If you go to see Southpaw, the Jake Gyllenhaal boxing film that opened last week, you'll notice something striking at the end of the film. The movie finishes with a brief dedication to James Horner, one of the most prolific composers working over the past 40 years, and the man responsible for the Southpaw score. Despite his high-profile resume, though, audiences will likely still leave wondering, whoo is James Horner?
If you know Titanic, you know his work. The late composer, who died tragically earlier this year in a plane crash, is perhaps best-known for "My Heart Will Go On," the Academy Award-winning song he wrote for Celine Dion. During his life, Horner racked up no fewer than 50 awards for his music, including two Oscars, two Golden Globes, and countless ASCAP and Academy of Science Fiction, Horror, and Fantasy prizes. And despite his untimely death, Southpaw isn't the last time you'll hear his magnificent work. Antoine Fuqua, the film's director, learned earlier this month that Horner had secretly written the score for his upcoming Magnificent Seven remake. He had already committed to working on the film many months back, but according to Movies.com, Horner was so inspired when he read the script that he began writing music for the film immediately. Wanting to surprise Fuqua, he finished an entire score before his death, based off the script alone.
Horner was also inspired by Southpaw — Fuqua reports that the composer paid his entire crew out of pocket because the film's budget was so tight Fuqua had no funding remaining for the score. He was known for his seemingly supernatural sense of what a film needed, and the resulting score for Southpaw , which The Hollywood Reporter described as running the gamut from “moody to rap," is the perfect example.
Below, seven examples of his previous work that even better show off how Horner was one of the most productive and most sensitive composers of contemporary film.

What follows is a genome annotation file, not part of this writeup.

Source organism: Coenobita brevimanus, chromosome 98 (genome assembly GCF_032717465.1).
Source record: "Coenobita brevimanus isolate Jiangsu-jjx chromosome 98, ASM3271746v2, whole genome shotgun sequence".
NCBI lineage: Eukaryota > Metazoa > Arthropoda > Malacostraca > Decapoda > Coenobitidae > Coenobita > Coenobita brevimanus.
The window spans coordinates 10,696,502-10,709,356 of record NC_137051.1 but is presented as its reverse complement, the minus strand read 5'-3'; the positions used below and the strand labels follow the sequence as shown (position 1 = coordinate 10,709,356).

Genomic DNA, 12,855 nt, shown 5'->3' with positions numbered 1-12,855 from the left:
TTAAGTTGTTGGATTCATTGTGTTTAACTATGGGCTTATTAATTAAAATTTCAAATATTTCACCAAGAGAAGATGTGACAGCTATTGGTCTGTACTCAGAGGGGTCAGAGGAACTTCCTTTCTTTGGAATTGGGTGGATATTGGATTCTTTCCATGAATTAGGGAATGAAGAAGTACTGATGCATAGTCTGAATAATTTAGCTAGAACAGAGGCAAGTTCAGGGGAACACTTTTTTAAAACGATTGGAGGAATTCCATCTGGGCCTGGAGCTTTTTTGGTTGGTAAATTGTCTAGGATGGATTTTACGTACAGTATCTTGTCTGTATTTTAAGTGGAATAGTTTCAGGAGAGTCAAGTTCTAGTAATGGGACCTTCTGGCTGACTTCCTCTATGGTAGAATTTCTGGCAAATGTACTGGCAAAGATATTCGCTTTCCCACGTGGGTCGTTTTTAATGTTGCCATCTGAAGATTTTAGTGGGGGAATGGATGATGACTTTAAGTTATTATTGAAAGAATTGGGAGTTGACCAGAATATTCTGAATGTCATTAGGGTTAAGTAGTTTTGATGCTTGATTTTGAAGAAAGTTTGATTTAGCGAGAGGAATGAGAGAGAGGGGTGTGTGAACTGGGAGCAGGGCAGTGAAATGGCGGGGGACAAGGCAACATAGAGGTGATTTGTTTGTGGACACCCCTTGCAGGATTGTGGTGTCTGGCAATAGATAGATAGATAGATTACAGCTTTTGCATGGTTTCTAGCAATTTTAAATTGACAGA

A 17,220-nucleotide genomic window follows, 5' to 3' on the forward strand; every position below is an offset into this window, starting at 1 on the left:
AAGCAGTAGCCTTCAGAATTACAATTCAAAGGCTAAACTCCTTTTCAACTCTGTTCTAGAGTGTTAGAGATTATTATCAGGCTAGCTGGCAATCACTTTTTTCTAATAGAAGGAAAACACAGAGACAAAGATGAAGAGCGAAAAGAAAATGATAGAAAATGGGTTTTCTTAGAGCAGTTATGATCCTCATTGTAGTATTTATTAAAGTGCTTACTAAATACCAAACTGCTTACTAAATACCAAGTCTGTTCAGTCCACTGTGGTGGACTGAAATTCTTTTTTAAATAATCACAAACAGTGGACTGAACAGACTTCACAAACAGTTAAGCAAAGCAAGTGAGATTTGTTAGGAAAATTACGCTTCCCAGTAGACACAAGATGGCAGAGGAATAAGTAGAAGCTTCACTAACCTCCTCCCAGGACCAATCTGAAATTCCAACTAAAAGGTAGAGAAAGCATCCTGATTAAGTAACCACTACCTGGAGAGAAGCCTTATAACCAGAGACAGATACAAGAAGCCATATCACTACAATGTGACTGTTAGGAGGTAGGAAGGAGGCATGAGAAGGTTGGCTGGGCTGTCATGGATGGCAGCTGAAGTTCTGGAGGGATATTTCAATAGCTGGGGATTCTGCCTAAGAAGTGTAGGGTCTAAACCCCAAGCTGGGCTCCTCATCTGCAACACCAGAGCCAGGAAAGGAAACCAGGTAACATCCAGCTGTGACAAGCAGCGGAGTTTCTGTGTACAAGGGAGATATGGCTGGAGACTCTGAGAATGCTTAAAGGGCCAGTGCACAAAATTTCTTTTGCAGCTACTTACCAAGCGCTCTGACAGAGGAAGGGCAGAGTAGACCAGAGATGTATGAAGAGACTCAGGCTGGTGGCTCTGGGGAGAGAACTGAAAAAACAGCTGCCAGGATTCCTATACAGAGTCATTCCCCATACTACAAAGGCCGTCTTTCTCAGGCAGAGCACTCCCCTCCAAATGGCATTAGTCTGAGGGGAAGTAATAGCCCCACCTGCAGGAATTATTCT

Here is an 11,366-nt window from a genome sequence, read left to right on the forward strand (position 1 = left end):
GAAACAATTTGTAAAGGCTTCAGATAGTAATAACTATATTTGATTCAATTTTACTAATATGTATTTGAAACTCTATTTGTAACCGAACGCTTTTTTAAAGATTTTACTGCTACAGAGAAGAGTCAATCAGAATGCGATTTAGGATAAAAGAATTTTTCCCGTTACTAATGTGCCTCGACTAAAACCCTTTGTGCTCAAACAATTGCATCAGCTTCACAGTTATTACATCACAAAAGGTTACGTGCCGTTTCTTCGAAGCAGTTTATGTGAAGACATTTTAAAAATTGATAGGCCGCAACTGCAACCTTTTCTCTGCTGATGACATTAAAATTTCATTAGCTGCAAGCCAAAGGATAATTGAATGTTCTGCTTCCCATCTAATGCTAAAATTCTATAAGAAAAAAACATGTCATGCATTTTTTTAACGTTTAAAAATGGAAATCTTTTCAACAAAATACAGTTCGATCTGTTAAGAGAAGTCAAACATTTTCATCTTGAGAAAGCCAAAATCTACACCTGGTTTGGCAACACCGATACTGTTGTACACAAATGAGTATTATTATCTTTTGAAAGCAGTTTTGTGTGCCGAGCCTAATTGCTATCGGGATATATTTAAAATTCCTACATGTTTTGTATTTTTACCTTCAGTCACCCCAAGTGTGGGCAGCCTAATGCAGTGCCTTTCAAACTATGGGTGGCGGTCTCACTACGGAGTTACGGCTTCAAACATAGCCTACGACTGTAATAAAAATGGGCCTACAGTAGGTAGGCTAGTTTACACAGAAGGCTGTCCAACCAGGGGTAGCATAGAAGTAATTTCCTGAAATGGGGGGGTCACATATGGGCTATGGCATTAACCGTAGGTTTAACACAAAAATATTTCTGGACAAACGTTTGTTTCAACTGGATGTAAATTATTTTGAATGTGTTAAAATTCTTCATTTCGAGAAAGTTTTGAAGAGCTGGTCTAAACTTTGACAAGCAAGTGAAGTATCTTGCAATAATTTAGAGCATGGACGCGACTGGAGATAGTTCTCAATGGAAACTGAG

1. Aliens, 1986
It's eerie, haunting, terrifying — in short, everything that the Sigourney Weaver franchise was, too. Equal parts loud crashes and delicate violins, Aliens only leaves me wishing Horner had scored the original Alien film, too.
2. The Land Before Time, 1988
I'll take "If We Hold On Together," the Diana Ross-sung Land Before Time theme song, over "My Heart Will Go On." Any day. It's shamelessly sappy, but it perfectly suits the dinosaur tearjerker it appears in.
3. Apollo 13, 1995
It starts with a low rumble. Then the brass section comes in. An appropriately majestic, triumphant melody for a film that tells the true story of a NASA mission that almost went horribly, horribly wrong. Tom Hanks stars in Apollo 13 as the mission's commander, Jim Lovell, who lands the space craft safely after delivering the iconic line, "Houston, we have a problem." Horner's score is perhaps not as deeply ingrained in the popular imagination as that quote, but it still holds up 20 years later.
4. Balto, 1995
It seems that 1995 was a pretty big year for Horner, who, in addition to Apollo 13, scored Braveheart, Jumanji, and Balto. Like The Land Before Time, Balto was one of those films that left an indelible mark on my childhood. In retrospect, its blend of live-action and animation is a bit unnerving, and as far as animal quests go I still prefer The Lion King, but it possesses a nostalgia factor I have to respect. And the score is sublime.
5. Troy, 2004
For all his work on animated films like The Land Before Time and How The Grinch Stole Christmas, Horner definitely found his niche with the grand epic. The score for Troy demonstrates this as well as Titanic, Apollo 13, and Aliens before it. It's definitely emotionally manipulating, but I can't imagine these films any other way.
6. Flightplan, 2005
Jodie Foster, Peter Sarsgaard, Sean Bean — James Horner? The composer finds his way alongside the most recognizable names in film time and time again, and even though Southpaw audiences might not immediately recognize him by name when the closing credits of this drama roll, they'll certainly have heard his work before.
7. Apocalypto, 2006
Every year seems like it was a big year for Horner (even 2015, since he has multiple films coming out posthumously), and the early 2000s were a frenzy of big-name films from Flightplan to The New World to Mel Gibson's Apocalypto. But Horner set the Apocalypto score apart from his previous work with its seamless blend of nature sounds alongside a melodic backdrop, setting an immersive aural scene for the already visually grand film. About a minute into the first track, a low, droning voice enters the scene, heralding the human presence about to enter.
Over four decades, Horner's music was present in countless great films, from historical dramas to thrillers to animation. After his death, commemorations and homages from family, friends, and co-workers flooded the media, demonstrating the wide reach his music had. Luckily, there's still a bit more to come with The Magnificent Seven later this year.